Suzhou Auto Show

February/March, 2003

    I spent part of February and March on the back side of the globe -- thus giving my immune system a real workout. It wasn't until I came home from China that I discovered that various people were folding up with SARS (Severe Acute Respiratory Syndrome-- or Sayonara After Rapid Sickness).  I did experience flu-like symptoms (for about an hour and a half ) when I was in Suzhou -- but that may have had more to do with the Chinese brandy that I drank at a business celebration than with any airborne malady. My collegues and I dined in a small restaurant in a small village out by lake Tai Hu, a restaurant that happened to run out of wine for ceremonial toasting. The waiter substituted the brandy (58% alcohol) and did not tell me- so I got ceremonially toasted. (I didn't understand the Mandarin words for, 'We are all out of white wine, would you like to drink some industrial-grade metal degreaser instead?) After three ounces of the stuff my tongue went numb and my teeth felt soft. Any viral or bacterial infection residing inside my body would have been killed instantly.

    On the hour long trip back to my hotel, the booze was definitely a factor to be reckoned with. The back road we were on had a sign on it that read, (loosely translated)  "Large gaping holes in the road ahead that are so deep that if you are unfortunate enough to drive into one of them- your bodies will not be discovered by archeologists until long after China has a new name." It seemed as though we were driving over evenly spaced railroad ties and around whirlpools in the dark.  I asked our driver, "Are you sure you're not lost? It's too dark out here to tell." That broke everybody up.  One final word about inadvertently intoxicating yourself with Chinese brandy\paint remover\accelerant- the last place that you would like to go when you are dizzy and disoriented is to travel in a brightly lit, mirrored on all sides elevator- with a bunch of people talking in rapid-fire Mandarin. 'Nuff said.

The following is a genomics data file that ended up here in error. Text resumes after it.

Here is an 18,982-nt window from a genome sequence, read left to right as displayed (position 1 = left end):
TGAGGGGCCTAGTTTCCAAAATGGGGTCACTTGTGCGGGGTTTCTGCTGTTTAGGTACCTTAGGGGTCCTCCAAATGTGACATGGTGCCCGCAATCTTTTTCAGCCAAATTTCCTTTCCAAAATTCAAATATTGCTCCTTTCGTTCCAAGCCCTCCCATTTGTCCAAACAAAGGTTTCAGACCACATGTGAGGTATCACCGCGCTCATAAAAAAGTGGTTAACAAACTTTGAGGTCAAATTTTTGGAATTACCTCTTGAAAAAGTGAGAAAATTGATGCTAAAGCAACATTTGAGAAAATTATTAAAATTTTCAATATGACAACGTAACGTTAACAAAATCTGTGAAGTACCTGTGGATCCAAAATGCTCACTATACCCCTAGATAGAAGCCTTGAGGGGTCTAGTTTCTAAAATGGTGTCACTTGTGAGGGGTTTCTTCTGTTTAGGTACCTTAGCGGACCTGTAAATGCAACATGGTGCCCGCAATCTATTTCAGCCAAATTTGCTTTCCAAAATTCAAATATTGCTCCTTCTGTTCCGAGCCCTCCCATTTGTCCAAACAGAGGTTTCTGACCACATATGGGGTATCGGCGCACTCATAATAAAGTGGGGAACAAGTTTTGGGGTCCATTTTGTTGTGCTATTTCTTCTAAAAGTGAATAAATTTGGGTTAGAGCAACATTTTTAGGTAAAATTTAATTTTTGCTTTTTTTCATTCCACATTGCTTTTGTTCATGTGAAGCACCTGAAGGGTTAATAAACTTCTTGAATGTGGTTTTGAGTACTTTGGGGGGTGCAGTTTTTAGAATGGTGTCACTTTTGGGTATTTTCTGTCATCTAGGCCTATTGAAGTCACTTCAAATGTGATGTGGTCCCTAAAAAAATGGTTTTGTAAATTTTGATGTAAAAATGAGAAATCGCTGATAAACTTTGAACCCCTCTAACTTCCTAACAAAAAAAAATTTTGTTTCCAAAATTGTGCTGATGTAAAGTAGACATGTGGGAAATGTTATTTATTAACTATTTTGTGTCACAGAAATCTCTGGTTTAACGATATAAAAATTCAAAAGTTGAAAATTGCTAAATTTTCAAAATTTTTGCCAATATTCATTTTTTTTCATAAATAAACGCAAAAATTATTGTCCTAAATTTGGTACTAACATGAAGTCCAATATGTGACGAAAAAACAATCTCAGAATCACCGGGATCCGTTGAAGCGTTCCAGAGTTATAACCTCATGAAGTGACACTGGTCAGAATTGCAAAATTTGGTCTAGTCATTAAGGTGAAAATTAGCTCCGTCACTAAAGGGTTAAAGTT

As a hotel 'regular' (three week stays a few times a year) I get to experience some of the hotel services that 'overnighters' generally miss, such as the magic laundry and mystery room service. (The room service menu still has the words 'good luck' printed its cover. I don't know what that is about.)   I got some clothes back from the hotel laundry with amazing results. My formerly tan sweatshirt is now tinted greenish brown, is curled at its edges, and is half a size smaller. I think they cooked it. The fresh cleaned towels in my bathroom also have the slight aroma of bacon grease.  If my dinner tastes a little soapy-- that would be a pretty good indication that the hotel rotates their staff a little too quickly.
   Most of the hotel staff know me by name -- or at  least by sight as the strange American who eats dinner in his room and walks across the street to the supermarket to buy junk food and dress shirts. I had to buy clothes almost daily-- due to the incredible miniaturization work of the hotel laundry.    But the hotel staff is exceedingly polite, and seemingly unfazed by my appearance. The lobby personnel will greet me with a smile and a pleasant, "Good evenering, Mr. Marlonheny", regardless of whatever I am carrying or dragging in; be it three new shirts, four liters of soda pop, or two kites-- fully assembled. It might be interesting to try bringing in something a little more unorthodox for a luxury hotel-- like an automobile tire or a 50 kg bag of concrete mix. Then again they might send over a bellhop to assist me in dragging my bag of cement to the elevator. People in China are very accommodating.